He played a President of the United States who commits a murder in 1997's Absolute Power, re-teaming with director-star Clint Eastwood.

2000s

Hackman starred in the David Mamet crime film Heist as an aging professional thief of considerable skill who is forced into one final job. He also had a leading role as the head of an eccentric family in the ensemble cast film The Royal Tenenbaums and in yet another Grisham legal drama, Runaway Jury, at long last getting to make a picture with his longtime friend Dustin Hoffman.

In 2003 at the Golden Globes, Hackman was honored with the Cecil B. DeMille Award for his "outstanding contribution to the entertainment field."

Present

Together with undersea archaeologist Daniel Lenihan, Hackman has written three novels: Wake of the Perdido Star (1999), Justice for None (2004), and Escape from Andersonville (2008).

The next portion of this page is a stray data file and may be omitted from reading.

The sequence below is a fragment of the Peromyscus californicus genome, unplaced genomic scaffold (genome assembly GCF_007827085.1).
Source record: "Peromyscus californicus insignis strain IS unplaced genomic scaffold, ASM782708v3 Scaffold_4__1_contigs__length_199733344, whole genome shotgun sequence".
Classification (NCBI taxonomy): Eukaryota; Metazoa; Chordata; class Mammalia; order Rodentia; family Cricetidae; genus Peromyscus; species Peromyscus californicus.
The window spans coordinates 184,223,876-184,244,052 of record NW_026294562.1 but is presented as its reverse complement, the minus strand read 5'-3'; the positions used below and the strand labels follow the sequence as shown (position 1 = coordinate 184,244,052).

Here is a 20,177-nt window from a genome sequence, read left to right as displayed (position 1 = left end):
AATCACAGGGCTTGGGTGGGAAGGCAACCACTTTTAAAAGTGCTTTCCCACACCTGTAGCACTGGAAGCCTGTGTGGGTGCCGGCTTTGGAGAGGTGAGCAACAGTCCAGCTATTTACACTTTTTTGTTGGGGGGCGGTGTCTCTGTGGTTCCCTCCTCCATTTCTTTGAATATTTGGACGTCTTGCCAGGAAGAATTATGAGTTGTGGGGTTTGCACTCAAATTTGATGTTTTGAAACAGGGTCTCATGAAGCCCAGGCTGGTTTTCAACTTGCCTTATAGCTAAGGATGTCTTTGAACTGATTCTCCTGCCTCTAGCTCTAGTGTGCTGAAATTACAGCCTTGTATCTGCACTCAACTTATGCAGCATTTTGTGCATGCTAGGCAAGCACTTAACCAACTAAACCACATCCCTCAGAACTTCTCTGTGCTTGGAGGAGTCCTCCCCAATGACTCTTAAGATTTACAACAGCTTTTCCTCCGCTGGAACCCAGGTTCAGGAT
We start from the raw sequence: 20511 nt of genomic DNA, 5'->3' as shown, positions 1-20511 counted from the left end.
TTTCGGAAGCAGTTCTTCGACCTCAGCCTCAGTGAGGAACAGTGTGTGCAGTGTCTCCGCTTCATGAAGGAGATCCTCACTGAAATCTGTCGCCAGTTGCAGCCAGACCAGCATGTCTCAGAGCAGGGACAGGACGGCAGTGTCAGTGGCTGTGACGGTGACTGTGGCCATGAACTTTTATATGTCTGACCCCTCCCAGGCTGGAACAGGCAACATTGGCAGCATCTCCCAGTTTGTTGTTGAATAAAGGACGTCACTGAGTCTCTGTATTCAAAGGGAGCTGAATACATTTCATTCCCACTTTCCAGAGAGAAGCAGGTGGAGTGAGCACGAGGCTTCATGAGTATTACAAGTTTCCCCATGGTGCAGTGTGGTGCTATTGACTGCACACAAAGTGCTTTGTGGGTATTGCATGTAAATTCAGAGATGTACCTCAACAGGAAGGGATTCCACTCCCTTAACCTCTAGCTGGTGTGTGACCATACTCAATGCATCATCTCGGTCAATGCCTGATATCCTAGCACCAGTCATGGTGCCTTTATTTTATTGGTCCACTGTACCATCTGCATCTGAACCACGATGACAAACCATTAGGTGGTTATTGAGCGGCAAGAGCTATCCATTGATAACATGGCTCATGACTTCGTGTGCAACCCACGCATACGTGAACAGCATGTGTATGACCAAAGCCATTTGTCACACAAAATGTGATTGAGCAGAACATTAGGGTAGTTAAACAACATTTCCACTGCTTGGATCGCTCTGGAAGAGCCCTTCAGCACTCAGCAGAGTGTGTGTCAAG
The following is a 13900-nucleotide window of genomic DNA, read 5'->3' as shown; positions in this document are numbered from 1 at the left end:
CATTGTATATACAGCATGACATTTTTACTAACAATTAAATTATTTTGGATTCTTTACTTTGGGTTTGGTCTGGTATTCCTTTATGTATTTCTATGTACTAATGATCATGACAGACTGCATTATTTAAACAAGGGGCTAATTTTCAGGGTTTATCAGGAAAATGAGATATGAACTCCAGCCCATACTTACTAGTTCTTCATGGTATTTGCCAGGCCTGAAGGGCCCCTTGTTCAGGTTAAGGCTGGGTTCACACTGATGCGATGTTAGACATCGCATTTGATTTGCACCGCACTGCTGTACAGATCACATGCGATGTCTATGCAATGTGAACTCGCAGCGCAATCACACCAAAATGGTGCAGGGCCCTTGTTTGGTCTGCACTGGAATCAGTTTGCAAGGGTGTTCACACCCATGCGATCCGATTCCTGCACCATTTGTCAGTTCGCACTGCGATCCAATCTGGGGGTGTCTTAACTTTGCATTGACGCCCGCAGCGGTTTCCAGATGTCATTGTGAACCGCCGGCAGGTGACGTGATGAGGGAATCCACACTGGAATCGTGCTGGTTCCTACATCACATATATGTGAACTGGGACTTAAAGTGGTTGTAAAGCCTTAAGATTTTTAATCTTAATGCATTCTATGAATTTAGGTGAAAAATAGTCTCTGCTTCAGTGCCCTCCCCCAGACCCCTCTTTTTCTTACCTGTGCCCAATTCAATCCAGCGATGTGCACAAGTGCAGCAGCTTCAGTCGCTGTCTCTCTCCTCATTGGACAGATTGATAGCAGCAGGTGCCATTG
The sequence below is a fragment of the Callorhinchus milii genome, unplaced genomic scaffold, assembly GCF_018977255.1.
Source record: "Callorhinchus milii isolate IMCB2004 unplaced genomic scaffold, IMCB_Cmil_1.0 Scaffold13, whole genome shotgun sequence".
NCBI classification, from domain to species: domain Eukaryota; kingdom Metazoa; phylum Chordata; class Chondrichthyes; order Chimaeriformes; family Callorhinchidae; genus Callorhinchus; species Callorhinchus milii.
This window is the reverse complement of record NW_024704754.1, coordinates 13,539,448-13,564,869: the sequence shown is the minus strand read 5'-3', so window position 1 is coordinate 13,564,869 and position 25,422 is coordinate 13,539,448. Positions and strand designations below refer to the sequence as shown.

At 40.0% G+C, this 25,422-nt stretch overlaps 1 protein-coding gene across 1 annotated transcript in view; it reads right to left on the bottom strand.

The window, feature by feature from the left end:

On July 7, 2004, Hackman gave a rare interview to Larry King, in which Hackman announced that he had no future film projects lined up, and believes his acting career is over. In 2008, while promoting his third novel, Hackman confirmed that he had retired from acting. His final film to date was Welcome to Mooseport (2004), a comedy with Ray Romano in which Hackman portrayed a former President of the United States.

Personal life

Hackman's first wife was Faye Maltese. They had three children, Christopher Allen, Elizabeth Jean and Leslie Anne. The couple divorced in 1986 after 30 years of marriage. In 1991 Hackman married Betsy Arakawa. They live in Santa Fe, New Mexico. Betsy is co-owner of an upscale retail home-furnishing store in Santa Fe called Pandora's, Inc.